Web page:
By Jamie Robley
Lure casting from the rocks is very popular along our south east coast and a dedicated band of anglers really look forward to the hot spinning action on offer during summer and autumn each year. Fish like bonito, mack tuna, frigate mackerel, kings and salmon are the primary targets and one thing these fish often respond to is speed.
High speed spinning (HSS) has come a long way since its embryonic stages over four decades ago on famous ledges like South Avoca and Green Cape. Very crude, clunky old tackle was put into service back then and although some very impressive fish were caught by casting heavy metals and retrieving them back at high speed, there’s no way in the world any of us would want to use that sort of gear any more.
Through the 80’s and 90’s advancements in tackle technology meant that HSS devotees could get more hook ups, using much better gear that was less likely to fail. But the rods and reels needed for spinning were still a bit on the heavy side. I got right into high speed spinning over twenty years ago and since then I’ve always desired lighter, more efficient tackle. Gear that would be a joy to use, yet still be capable of taking all the stress associated with this demanding style of fishing.
Thankfully, in 2011 Daiwa delivered the goods with the new Ballistic threadline reels and lightweight Lateo Pirates rods. The specifications of these high speed reels and stylish looking rods seemed to be spot on, but would they handle the rigours of HSS from my local rock ledges?
I chose the 4000 size ballistic which I spooled up with 20lb PE line and teamed it up with a Lateo Pirates 106M. So now, after putting this outfit to the test with some hardcore HSS action on my local rock platforms, here’s my report:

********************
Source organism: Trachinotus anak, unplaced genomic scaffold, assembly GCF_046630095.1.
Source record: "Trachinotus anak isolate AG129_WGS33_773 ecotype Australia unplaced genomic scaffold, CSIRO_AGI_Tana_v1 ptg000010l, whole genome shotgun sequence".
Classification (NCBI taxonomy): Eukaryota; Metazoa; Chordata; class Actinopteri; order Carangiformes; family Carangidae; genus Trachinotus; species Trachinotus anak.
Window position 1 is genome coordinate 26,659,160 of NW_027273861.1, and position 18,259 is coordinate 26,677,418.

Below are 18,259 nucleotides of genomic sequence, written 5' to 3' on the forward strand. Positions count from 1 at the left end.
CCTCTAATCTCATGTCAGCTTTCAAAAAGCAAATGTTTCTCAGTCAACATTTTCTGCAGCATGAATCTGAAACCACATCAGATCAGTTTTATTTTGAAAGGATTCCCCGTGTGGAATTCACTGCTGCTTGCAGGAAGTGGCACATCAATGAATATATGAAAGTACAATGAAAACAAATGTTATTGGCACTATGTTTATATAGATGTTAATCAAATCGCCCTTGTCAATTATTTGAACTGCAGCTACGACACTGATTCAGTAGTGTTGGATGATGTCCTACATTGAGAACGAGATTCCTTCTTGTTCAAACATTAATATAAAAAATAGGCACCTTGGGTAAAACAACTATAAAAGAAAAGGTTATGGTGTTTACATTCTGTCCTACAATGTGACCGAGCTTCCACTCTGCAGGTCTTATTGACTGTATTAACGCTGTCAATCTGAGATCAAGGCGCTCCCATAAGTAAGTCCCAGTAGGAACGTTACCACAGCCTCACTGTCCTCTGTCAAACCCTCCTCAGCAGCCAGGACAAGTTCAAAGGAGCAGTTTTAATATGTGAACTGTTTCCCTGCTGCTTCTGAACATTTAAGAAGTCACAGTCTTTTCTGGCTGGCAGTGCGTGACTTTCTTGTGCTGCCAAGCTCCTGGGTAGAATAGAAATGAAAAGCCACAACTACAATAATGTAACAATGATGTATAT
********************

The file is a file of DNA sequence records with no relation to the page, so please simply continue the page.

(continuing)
The very first thing I noticed about the ballistic 4000 was the solid, smooth feel of the reel. Considering it’s not at the top of the line like the Certates or Saltigas I didn’t think it would feel this good in the hand. I’ve had experience with high speed threadline reels in this size class before and what I found is that they may feel good straight from the box, but after just a few hours of serious spinning they really do begin to disintegrate. Handles become wobbly and you can feel the gearing grind.
This didn’t happen with the ballistic. In fact, it held up brilliantly, despite the way I pushed it to the limits, cranking as hard and fast as I could and bullying big bonito and salmon through the wash zone and up onto the rocks. To me, this demonstrates that Daiwa’s engineers have done their homework with this reel.
When making the rod choice I asked Brad Sissins if the 106M would be capable of lifting a 2 kilo fish up onto the rocks. He said yes, no problem. Well only the second time I used the rod I was able to confirm this, lifting a solid 3 kilo salmon up onto the high ledge I was fishing on. So although it’s quite a light rod, it’s certainly not weak. I’ve also lifted plenty of other good fish with the Pirates now and have full faith every time. Of course, any bigger fish like kings, tuna or mulloway would need to be washed out on a lower ledge, netted or gaffed.
As for casting, I doubt you could do better than the Lateo Pirates 106M and with 20 lb PE line, a 12 kilo mono shock leader and a 25 gram metal, casting distance is very impressive. That’s a handy thing, as it’s common to see fish like bonito or small tuna feeding some distance off the rocks.
For someone who has spun the rocks for many years, with an emphasis on HSS for bonito, the Ballistic and Lateo make a dream outfit. It’s the type of gear that I had always wanted to use, but up until now it just didn’t exist. I’m impressed.